Tremendous to see Pinter staged, and played with such vigour and understanding. I've seen his work staged just once in Newcastle at the Gulbenkian (now Northern Stage) in 2001: those not living in London don't often get the chance to see the Hackney playwright's comedies of menace. This is an intriguing radio play - staged as a wonderfully absurd sexual power struggle and satire of middle-class pretensions. What it loses in utter bizarre ambiguity, it gains in humour, with Munnery's corporeal presence and inscrutable gaze as the balaclavaed 'match-seller'. Catriona Knox is Vivien Merchant-esque in suggesting reserves of strength and sensuality beneath Flora's seeming primness and Thom Tuck is a megalithically pompous Edward. I had recently watched the 1970s TV version of No Man's Land, and this is similarly evocative in its writing: cricket as perennial exophoric reference, language as chief tool for human dueling. It increasingly strikes me that Pinter is equally and subtly concerned with politics, language and anthropology and shows their inter-relations within a contested culture. 

Edward's speech about surveying the local land with a telescope suggests the desire for 'mastery', 'ownership' and the 'rational'. So much else suggests a focus on physical territory and the human concept of property: so embedded in British culture, law and politics since John Locke. Wonderful stuff this play, and I haven't even got to the 'Barnabus' scene!

2: Lippy (Traverse, Saturday 10/08/14)




"It takes more than rooms and chairs to make a home..."

My favourite theatre show of 2012 was the participatory and political piece about the Covent Garden Old Price Riots of 1809: Kemble's Riot. In 2013, it was was the inventive, physical and auditory spectacle of The Secret Agent, incisively adapting Joseph Conrad.

This year, I'd tried to book for several things at the Traverse - but too late, and with no luck. Other than this Dead Centre production, which was directed by Ben Kidd - who I later realised was behind Headlong's excellent production of Spring Awakening, which I had seen at Northern Stage earlier this year (and mentioned towards the end of my last piece here).

Like Spring Awakening and the work of Dennis Potter and David Lynch, there was an enveloping use of music: as something which beguiles and haunts, in equal measure. The end-section - with its Joycean dialogue emitted from a Beckettian mouth - was somewhat too conventionally modernist, in contrast with the rest of the play. It opens with a funny 'post-show discussion' that circuitously and deftly introduces the play's themes of lip-reading and the incommunicable. Then it shifts into 'depicting' the unimaginable circumstances surrounding four Irish women's decision to starve themselves to death, barricaded in their Leixlip home and erasing all traces of their identities. This was a news-story from 2000 - and the play makes clear the difficulties associated with finding meaning in such an act with limited 'evidence' on hand.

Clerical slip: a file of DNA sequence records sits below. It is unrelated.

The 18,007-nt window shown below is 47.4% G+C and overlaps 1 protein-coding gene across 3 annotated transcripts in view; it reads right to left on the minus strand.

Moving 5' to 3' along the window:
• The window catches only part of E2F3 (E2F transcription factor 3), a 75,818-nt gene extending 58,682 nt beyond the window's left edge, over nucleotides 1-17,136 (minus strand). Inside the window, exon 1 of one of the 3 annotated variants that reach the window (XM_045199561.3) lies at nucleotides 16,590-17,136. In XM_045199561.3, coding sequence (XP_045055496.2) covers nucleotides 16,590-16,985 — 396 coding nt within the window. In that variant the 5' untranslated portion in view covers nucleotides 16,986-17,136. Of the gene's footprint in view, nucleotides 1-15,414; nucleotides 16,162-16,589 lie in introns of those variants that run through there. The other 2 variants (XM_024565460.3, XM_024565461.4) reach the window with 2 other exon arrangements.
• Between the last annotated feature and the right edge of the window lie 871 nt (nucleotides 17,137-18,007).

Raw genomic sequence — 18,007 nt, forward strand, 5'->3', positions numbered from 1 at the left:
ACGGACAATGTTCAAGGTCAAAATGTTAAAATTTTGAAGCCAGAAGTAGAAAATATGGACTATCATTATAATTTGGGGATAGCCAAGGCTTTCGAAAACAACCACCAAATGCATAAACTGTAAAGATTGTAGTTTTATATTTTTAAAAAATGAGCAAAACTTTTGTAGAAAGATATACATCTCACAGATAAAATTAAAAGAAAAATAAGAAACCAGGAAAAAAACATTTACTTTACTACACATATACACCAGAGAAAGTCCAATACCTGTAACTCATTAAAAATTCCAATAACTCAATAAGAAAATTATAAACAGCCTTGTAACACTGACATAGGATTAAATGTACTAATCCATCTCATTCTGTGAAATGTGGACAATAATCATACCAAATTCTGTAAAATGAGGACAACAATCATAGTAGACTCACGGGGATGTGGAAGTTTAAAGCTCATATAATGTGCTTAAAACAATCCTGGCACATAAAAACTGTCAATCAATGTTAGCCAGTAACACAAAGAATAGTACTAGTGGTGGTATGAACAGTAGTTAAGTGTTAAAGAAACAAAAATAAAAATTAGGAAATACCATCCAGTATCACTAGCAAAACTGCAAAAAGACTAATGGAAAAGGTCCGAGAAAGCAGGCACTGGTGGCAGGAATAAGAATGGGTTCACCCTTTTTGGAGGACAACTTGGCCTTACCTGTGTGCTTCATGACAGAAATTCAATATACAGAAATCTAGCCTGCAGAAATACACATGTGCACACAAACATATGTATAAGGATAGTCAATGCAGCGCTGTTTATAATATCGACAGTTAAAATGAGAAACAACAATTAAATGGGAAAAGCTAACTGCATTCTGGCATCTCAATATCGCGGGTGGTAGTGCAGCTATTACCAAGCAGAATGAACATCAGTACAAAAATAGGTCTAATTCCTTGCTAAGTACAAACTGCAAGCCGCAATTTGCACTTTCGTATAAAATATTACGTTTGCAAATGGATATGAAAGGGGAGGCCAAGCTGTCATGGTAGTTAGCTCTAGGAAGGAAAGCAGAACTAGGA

There is barely any discernible dialogue, for the most part. And that is vital.

This experimental production will necessarily divide critics and spectators: isn't that rather better than bland consensus? I certainly prefer theatre to challenge ideas of life and the world and make use of unusual staging techniques and, most of all, sound, in order to do that. Rather than be some pleasant 'pastime' viewed from behind the proscenium arch and thoroughly compartmentalized. The place 'to be' to keep up social appearances? Or a place to shape your world? Is it merely all about nice dialogue and 'life-like' acting? Or stage craft to fashion 'fantasies' or expose 'realities'?

Gilbert Adair's piece on Tom Stoppard's play Travesties (1974) in Myths and Memories comes to mind. As does the thought of such productions from before my birth as the Theatre Workshop's Uranium 235 (1946) and David Edgar's Destiny (1976).

This production troubled me and made me think, and was brave enough to offer no answers or definitive, didactic interpretation of the Mulrooneys' hauntingly inconclusive story.





1: Nathan Penlington - Choose Your Own Documentary (Gilded Balloon, Monday 11/08/2014)



I won't say too much on this, other than the imperative: go and see it. This has deep pathos and is uplifting like you wouldn't think possible. It demonstrates the need for fictions, myths and stories as well as Jonathan Gottschall or Joseph Campbell. It is innovative and interactive, in a way deeply relevant to the heart of the show. And, yes, there is the heart that we need.

Tuesday, 3 June 2014

"He believes in a beauty": music and life, mid-2014



'From the Tyne to where to the Thames does flow
My English brothers and sisters know
It's not a case of where you go
It's race and creed and colour.
From the police cell to the deep dark grave
On the underground's just a stop away
Don't be too black, don't be too gay
Just get a little duller.'
1: AZTEC CAMERA - 'Good Morning Britain' (1990)



'Birds' is serene, celestially jaded 1993. It can't get more of the minute in post-2014 European Election Britain than 'Good Morning Britain'.




In other ways, 1990 seems utterly unreachable: 'World in Motion'. 'Killer'. Sentiments: 
'A uniform's a traitor 
Love's international'
2014: pointing fingers to exercise influential power.

2: Lord KITCHENER - 'London is the Place for Me' (1950)



The UK media peddled many facile myths about the 2014 local and European Elections; one was that London voted drastically differently to the rest of the country: London as open, multicultural, defiantly anti-UKIP. Yet they did better in outer London suburbs than in the northern cities. No council seats in Manchester, Sunderland, Durham, York, Newcastle, Liverpool. Take that, 'earthquake' inciters! But, Sheffield: be ashamed o' yessels!